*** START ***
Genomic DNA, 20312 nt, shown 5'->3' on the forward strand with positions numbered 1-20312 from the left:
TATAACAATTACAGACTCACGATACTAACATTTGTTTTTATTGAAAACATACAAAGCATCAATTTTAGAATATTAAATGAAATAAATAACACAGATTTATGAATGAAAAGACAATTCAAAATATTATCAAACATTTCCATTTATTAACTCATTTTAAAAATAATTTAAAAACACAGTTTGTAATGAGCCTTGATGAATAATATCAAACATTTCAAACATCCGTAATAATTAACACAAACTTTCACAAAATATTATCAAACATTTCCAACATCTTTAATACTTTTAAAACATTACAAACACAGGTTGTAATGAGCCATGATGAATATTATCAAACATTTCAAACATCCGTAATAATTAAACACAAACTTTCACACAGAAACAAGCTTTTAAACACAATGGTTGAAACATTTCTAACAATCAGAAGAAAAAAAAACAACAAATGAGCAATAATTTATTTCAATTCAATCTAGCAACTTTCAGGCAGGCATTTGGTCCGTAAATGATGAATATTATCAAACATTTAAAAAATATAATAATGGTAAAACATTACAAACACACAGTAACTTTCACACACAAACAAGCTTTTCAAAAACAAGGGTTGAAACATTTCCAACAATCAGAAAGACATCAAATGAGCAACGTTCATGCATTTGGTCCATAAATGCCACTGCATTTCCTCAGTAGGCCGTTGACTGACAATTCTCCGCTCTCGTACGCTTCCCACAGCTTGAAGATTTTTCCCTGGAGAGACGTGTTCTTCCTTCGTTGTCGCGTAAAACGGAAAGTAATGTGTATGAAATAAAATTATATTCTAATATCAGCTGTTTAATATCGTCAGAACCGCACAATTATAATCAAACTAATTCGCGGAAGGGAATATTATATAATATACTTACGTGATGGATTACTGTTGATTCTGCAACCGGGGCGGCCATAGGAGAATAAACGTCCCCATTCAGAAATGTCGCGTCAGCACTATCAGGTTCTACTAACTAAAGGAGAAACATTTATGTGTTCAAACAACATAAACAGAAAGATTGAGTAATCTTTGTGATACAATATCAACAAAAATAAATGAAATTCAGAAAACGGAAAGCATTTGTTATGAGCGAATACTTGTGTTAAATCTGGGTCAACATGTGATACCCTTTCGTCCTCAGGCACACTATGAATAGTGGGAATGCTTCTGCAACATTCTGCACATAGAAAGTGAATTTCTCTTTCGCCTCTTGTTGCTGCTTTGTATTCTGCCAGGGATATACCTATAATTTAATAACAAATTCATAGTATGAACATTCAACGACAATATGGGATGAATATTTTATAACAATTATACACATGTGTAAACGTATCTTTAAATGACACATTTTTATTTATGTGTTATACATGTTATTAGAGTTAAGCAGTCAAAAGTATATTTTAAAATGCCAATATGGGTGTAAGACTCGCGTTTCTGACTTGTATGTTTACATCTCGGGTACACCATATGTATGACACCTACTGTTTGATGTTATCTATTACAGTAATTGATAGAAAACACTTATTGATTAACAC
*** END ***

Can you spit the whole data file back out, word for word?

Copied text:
Genomic DNA, 20312 nt, shown 5'->3' on the forward strand with positions numbered 1-20312 from the left:
TATAACAATTACAGACTCACGATACTAACATTTGTTTTTATTGAAAACATACAAAGCATCAATTTTAGAATATTAAATGAAATAAATAACACAGATTTATGAATGAAAAGACAATTCAAAATATTATCAAACATTTCCATTTATTAACTCATTTTAAAAATAATTTAAAAACACAGTTTGTAATGAGCCTTGATGAATAATATCAAACATTTCAAACATCCGTAATAATTAACACAAACTTTCACAAAATATTATCAAACATTTCCAACATCTTTAATACTTTTAAAACATTACAAACACAGGTTGTAATGAGCCATGATGAATATTATCAAACATTTCAAACATCCGTAATAATTAAACACAAACTTTCACACAGAAACAAGCTTTTAAACACAATGGTTGAAACATTTCTAACAATCAGAAGAAAAAAAAACAACAAATGAGCAATAATTTATTTCAATTCAATCTAGCAACTTTCAGGCAGGCATTTGGTCCGTAAATGATGAATATTATCAAACATTTAAAAAATATAATAATGGTAAAACATTACAAACACACAGTAACTTTCACACACAAACAAGCTTTTCAAAAACAAGGGTTGAAACATTTCCAACAATCAGAAAGACATCAAATGAGCAACGTTCATGCATTTGGTCCATAAATGCCACTGCATTTCCTCAGTAGGCCGTTGACTGACAATTCTCCGCTCTCGTACGCTTCCCACAGCTTGAAGATTTTTCCCTGGAGAGACGTGTTCTTCCTTCGTTGTCGCGTAAAACGGAAAGTAATGTGTATGAAATAAAATTATATTCTAATATCAGCTGTTTAATATCGTCAGAACCGCACAATTATAATCAAACTAATTCGCGGAAGGGAATATTATATAATATACTTACGTGATGGATTACTGTTGATTCTGCAACCGGGGCGGCCATAGGAGAATAAACGTCCCCATTCAGAAATGTCGCGTCAGCACTATCAGGTTCTACTAACTAAAGGAGAAACATTTATGTGTTCAAACAACATAAACAGAAAGATTGAGTAATCTTTGTGATACAATATCAACAAAAATAAATGAAATTCAGAAAACGGAAAGCATTTGTTATGAGCGAATACTTGTGTTAAATCTGGGTCAACATGTGATACCCTTTCGTCCTCAGGCACACTATGAATAGTGGGAATGCTTCTGCAACATTCTGCACATAGAAAGTGAATTTCTCTTTCGCCTCTTGTTGCTGCTTTGTATTCTGCCAGGGATATACCTATAATTTAATAACAAATTCATAGTATGAACATTCAACGACAATATGGGATGAATATTTTATAACAATTATACACATGTGTAAACGTATCTTTAAATGACACATTTTTATTTATGTGTTATACATGTTATTAGAGTTAAGCAGTCAAAAGTATATTTTAAAATGCCAATATGGGTGTAAGACTCGCGTTTCTGACTTGTATGTTTACATCTCGGGTACACCATATGTATGACACCTACTGTTTGATGTTATCTATTACAGTAATTGATAGAAAACACTTATTGATTAACAC